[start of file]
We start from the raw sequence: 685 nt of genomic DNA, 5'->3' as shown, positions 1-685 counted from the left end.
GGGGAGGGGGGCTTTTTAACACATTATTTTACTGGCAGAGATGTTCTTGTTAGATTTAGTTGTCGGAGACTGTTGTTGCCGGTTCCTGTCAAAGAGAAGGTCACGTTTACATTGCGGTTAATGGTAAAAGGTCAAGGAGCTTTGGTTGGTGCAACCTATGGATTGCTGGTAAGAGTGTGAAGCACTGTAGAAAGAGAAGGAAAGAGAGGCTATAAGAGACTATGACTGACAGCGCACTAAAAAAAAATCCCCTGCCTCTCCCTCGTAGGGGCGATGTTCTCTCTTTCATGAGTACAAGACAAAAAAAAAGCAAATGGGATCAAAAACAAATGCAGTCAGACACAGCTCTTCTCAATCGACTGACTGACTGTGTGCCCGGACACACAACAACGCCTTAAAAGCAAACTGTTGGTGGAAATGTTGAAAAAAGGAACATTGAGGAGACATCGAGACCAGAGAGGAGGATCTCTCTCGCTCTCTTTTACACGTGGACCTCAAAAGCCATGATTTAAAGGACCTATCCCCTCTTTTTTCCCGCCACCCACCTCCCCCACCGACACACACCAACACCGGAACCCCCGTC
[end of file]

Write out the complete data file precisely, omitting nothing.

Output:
We start from the raw sequence: 685 nt of genomic DNA, 5'->3' as shown, positions 1-685 counted from the left end.
GGGGAGGGGGGCTTTTTAACACATTATTTTACTGGCAGAGATGTTCTTGTTAGATTTAGTTGTCGGAGACTGTTGTTGCCGGTTCCTGTCAAAGAGAAGGTCACGTTTACATTGCGGTTAATGGTAAAAGGTCAAGGAGCTTTGGTTGGTGCAACCTATGGATTGCTGGTAAGAGTGTGAAGCACTGTAGAAAGAGAAGGAAAGAGAGGCTATAAGAGACTATGACTGACAGCGCACTAAAAAAAAATCCCCTGCCTCTCCCTCGTAGGGGCGATGTTCTCTCTTTCATGAGTACAAGACAAAAAAAAAGCAAATGGGATCAAAAACAAATGCAGTCAGACACAGCTCTTCTCAATCGACTGACTGACTGTGTGCCCGGACACACAACAACGCCTTAAAAGCAAACTGTTGGTGGAAATGTTGAAAAAAGGAACATTGAGGAGACATCGAGACCAGAGAGGAGGATCTCTCTCGCTCTCTTTTACACGTGGACCTCAAAAGCCATGATTTAAAGGACCTATCCCCTCTTTTTTCCCGCCACCCACCTCCCCCACCGACACACACCAACACCGGAACCCCCGTC